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Re: starship-design: Pellet track

In a message dated 8/14/97 1:42:21 AM, kuo@bit.csc.lsu.edu (Isaac Kuo) wrote:

>KellySt@aol.com wrote:
>>In a message dated 8/9/97 10:47:53 AM, kuo@bit.csc.lsu.edu (Isaac Kuo)
>>>One thing that a lot of people seem to ignore when discussing traditional
>>>fusion rockets is that any fusion rocket with very high Isp will be
>>>_very_ low thrust, because of power requirements.
>>Actually the Bussard Votage compression system I went into seems likely to
>>give 10 to 1 thrust to weigh ratios.  Maybe even a couple times that.  With
>>Isp in the 1-2 million range.
>Well, I make a flat assumption that outside of special circumstances,
>the waste heat pumped into the ship itself will be a significant
>percentage of the energy going into the exhaust.  (Special circumstances
>would include isolation from the exhaust and its power source by
>superconducting coils.  Superconductors are inherently capable of
>doing certain things with seemingly magical 100% efficiency.)
>Assuming a .1% percentage, a rocket with a 10:1 thrust/weight ratio
>and 1 millions sec Isp would be absorbing 10^12 watts/kg in waste
>heat.  Without massive heat rejection systems (which would adversely
>affect the thrust/weight ratio), that's going to melt the rocket in
>a fraction of a second.
>Therefore I don't consider the Bussard Votage compressions system
>to truly offer a plausible chance at such high thrust/weight ratios,
>considering how various components are directly impacted by fusion
>products (thus implying a significant waste heat problem).

Actually the Bussard system use anti-nutronic fuels that convert virtually
all the power of the fusion reaction into the kinetic energy of the charged
waste particals.  Efficency is about 99.9+%.  (give or take).  Most of the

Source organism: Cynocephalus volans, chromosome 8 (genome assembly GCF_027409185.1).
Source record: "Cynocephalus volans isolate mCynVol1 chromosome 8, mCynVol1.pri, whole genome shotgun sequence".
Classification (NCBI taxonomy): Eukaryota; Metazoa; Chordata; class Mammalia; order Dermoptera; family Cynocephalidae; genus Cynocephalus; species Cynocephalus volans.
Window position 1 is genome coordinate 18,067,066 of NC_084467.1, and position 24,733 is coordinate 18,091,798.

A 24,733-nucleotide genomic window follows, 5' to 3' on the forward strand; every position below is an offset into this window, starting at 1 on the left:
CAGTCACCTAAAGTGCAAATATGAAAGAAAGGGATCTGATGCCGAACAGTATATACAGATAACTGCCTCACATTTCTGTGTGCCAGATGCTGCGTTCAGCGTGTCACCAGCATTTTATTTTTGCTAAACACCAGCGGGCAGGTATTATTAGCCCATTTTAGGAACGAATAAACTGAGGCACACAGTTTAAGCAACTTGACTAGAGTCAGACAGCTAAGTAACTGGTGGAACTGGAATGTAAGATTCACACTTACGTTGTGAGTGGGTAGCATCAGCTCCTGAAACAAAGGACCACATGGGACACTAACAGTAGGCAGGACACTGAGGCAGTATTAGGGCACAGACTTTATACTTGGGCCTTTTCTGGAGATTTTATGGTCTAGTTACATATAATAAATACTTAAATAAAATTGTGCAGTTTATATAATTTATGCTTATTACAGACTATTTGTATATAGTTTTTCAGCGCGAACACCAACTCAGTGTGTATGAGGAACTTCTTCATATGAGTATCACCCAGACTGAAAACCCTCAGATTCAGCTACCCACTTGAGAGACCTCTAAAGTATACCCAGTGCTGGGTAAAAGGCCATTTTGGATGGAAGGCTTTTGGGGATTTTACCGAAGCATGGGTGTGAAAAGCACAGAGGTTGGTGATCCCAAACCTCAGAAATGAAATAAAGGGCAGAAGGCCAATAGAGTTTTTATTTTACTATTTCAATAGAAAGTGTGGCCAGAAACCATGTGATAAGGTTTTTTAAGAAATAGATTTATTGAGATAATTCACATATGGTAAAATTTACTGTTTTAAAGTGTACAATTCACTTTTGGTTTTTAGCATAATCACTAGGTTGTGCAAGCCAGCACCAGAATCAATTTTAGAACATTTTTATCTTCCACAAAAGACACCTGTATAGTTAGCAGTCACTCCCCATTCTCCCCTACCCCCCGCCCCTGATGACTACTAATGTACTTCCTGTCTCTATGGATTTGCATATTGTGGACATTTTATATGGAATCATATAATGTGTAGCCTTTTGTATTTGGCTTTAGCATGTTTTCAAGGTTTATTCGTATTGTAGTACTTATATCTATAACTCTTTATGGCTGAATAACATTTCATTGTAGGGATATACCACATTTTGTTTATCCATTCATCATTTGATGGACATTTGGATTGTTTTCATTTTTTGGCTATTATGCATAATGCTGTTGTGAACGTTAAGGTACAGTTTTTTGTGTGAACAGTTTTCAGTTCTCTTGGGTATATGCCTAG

waste can just be vented to the sides.  

Super couductors arn't quite as majical as you seem to think.  They can't
deal with radiation, heat, have limited load capacities etc.

I'm also pulzeled why you make such distinctions between other fusion systems
and your ram fusion system?  If anything the dificulty of grabing, fusing,
and reacting off of fuel blasting at you at relatavistic speeds seems to
dwarf other fusion systems.  Other factors would be similar.

>As for the efficacy of electric field containment for fusion power,
>I'll admit I haven't read the reference articles on this compressions
>system, but it seems very optimistic to assume it will even work well
>enough to break even, much less provide power.

I can't follow this.  Why do you assume its so dificult?  Certainly it
couldn't require more power then the scoop or conventional magnetic
confinment systems.

>When fusion power is acheived, by any method, I'll gladly cheer
>if I live long enough to see it.  But until then, it seems like
>the more we learn, the more we learn that it's not so easy.

Magnetic plasma confinement is a pain, and designs that use it should be
avoided.  But their are several other designs.  Laser fusion for example
developed far ahead of mag-confine while it was under comercial development
in the '80's.  However your suggestions also use complex magnetic fusion
concepts.  So why list them and attack the others?